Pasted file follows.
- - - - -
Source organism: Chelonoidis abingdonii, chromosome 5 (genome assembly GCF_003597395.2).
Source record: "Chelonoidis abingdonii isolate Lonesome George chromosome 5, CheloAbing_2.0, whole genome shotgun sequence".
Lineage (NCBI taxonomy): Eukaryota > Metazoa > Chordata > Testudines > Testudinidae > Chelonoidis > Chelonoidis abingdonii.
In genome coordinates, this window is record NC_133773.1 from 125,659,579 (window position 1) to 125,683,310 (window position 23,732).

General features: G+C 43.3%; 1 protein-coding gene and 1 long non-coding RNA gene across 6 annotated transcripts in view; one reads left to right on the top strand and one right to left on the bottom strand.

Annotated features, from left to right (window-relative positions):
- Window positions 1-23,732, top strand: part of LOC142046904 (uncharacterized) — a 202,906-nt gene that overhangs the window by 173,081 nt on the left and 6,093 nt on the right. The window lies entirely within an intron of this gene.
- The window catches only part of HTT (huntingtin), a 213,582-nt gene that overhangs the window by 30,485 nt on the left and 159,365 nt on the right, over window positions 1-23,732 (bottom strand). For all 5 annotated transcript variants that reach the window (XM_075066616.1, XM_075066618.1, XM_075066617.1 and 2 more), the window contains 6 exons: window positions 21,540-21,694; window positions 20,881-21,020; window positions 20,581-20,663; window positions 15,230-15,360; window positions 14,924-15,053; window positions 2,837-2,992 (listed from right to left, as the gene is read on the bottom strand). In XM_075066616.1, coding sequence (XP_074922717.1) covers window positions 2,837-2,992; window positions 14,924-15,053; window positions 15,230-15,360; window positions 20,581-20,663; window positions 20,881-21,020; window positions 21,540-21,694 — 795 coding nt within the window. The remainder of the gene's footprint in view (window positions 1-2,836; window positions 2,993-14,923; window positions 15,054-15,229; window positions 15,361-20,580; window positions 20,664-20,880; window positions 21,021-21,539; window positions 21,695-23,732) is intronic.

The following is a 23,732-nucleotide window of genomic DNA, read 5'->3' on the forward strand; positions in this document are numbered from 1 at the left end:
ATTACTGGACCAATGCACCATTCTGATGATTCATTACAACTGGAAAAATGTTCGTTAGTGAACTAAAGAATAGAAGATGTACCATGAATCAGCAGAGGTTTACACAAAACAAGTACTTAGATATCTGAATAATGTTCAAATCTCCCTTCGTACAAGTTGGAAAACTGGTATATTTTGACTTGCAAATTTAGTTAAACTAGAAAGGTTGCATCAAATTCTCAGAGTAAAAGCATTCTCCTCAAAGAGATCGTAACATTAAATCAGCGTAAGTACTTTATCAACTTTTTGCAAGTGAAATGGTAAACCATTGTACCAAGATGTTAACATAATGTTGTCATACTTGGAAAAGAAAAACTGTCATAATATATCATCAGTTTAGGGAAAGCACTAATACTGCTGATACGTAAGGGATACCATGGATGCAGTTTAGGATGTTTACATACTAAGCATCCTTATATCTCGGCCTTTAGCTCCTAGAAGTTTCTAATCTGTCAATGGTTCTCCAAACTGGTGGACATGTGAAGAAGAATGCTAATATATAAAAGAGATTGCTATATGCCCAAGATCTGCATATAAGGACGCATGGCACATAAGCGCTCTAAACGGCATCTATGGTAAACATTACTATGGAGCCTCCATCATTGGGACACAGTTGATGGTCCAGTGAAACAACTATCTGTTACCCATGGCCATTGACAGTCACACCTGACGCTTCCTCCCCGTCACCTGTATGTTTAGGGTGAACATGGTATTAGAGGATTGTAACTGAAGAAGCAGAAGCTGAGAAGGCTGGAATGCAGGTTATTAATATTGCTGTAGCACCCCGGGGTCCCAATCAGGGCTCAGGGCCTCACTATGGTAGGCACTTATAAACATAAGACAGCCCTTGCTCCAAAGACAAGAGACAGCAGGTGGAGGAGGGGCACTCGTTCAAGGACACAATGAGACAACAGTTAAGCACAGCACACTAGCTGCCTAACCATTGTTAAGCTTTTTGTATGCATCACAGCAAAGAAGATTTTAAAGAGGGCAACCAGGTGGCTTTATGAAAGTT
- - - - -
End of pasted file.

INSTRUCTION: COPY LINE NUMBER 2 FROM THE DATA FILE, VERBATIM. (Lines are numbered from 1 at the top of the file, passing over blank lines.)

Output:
Source record: "Chelonoidis abingdonii isolate Lonesome George chromosome 5, CheloAbing_2.0, whole genome shotgun sequence".